As I completed high school and started college, I got a job in a law office. This was the late nineties and computers were around, but we were just starting to learn how to use them and were still very much using typewriters for office tasks. My boss (who was also my uncle) thought it would be great if we could use the computer for court forms instead of a manual typewriter. So he set me to work. I created all the family court forms with a program that was like an early version Adobe Acrobat. It was tedious work. The fields didn’t expand. You had to set all the text in the correct font. And if you changed computers it would sometimes change the alignment of all the boxes. But I liked the challenge and the rhythm of the work.
After I finished the family court forms, I went on to Small Claims. And with my uncle’s permission, I set about selling the software. The payout wasn’t huge, but I made enough to cover a portion of my tuition. But because the fields changed positions on some of the computers, and I wanted happy customers, I offered an additional service: I would attend local law offices and make manual adjustments if necessary. And this is how my #MeToo almost happened.
[bctt tweet=”We’ve all had the little #MeToo moments. But I almost had a big one. Was I just lucky?” username=”LiveBySurprise”]
I headed to one of the lawyer’s offices after work one day (because I didn’t want to disrupt business by using the computer while his administrative staff was using it). I knew the lawyer I was visiting as he’d dealt with my uncle on a few different files. He was a tall man. Thin. Older. In his mid-fifties to mid-sixties at the time. He had a very apparent British accent and smelled of a musky cologne with a faint hint of cigarettes. His practice was in an older century home and he had one secretary. An older, matronly woman with a sour face. She had family pictures and graduation photos all over her desk.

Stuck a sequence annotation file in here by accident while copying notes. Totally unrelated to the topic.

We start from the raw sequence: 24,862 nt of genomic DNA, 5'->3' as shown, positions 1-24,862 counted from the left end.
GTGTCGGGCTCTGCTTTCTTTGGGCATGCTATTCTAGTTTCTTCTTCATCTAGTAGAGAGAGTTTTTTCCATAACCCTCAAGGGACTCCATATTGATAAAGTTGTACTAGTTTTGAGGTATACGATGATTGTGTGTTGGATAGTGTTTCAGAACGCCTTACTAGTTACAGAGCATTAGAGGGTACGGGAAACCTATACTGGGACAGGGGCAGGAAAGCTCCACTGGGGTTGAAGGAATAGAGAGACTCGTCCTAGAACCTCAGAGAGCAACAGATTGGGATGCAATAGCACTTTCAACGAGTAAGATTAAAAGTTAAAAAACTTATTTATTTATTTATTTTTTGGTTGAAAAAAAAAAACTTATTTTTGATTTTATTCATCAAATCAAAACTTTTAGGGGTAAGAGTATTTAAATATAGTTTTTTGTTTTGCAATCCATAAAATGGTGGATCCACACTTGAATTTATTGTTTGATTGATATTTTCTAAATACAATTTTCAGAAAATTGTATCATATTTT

The lawyer was busy when I got there, but his secretary moved away from her desk to do filing and allow me to work on her computer. I got in behind the desk and set to work. After about fifteen minutes, a client came out of his office, they shook hands and the client left. The lawyer came over and hovered behind me, making small talk and seemingly interested in what I was doing.
The job should have taken about 15 minutes to complete, but I was having some issues with a couple of the fields and really wanted to get it done right. The secretary had been set to go home—but she hovered. The lawyer suggested that we’d be fine and she could go. But she protested that she had filing to do.
The lawyer insisted again that she could go. And as I was oblivious to the undertones of the conversation and wrapped up in what I was doing, I said much the same. I’d be fine. I didn’t anticipate being too long.
Still she hovered. As I was finishing up, and readying to leave, she gathered her things too and said she’d walk me out. The lawyer offered to drop me home—but I had a ride waiting. He was insistent that he didn’t mind—and I was just as insistent that my friend was already outside.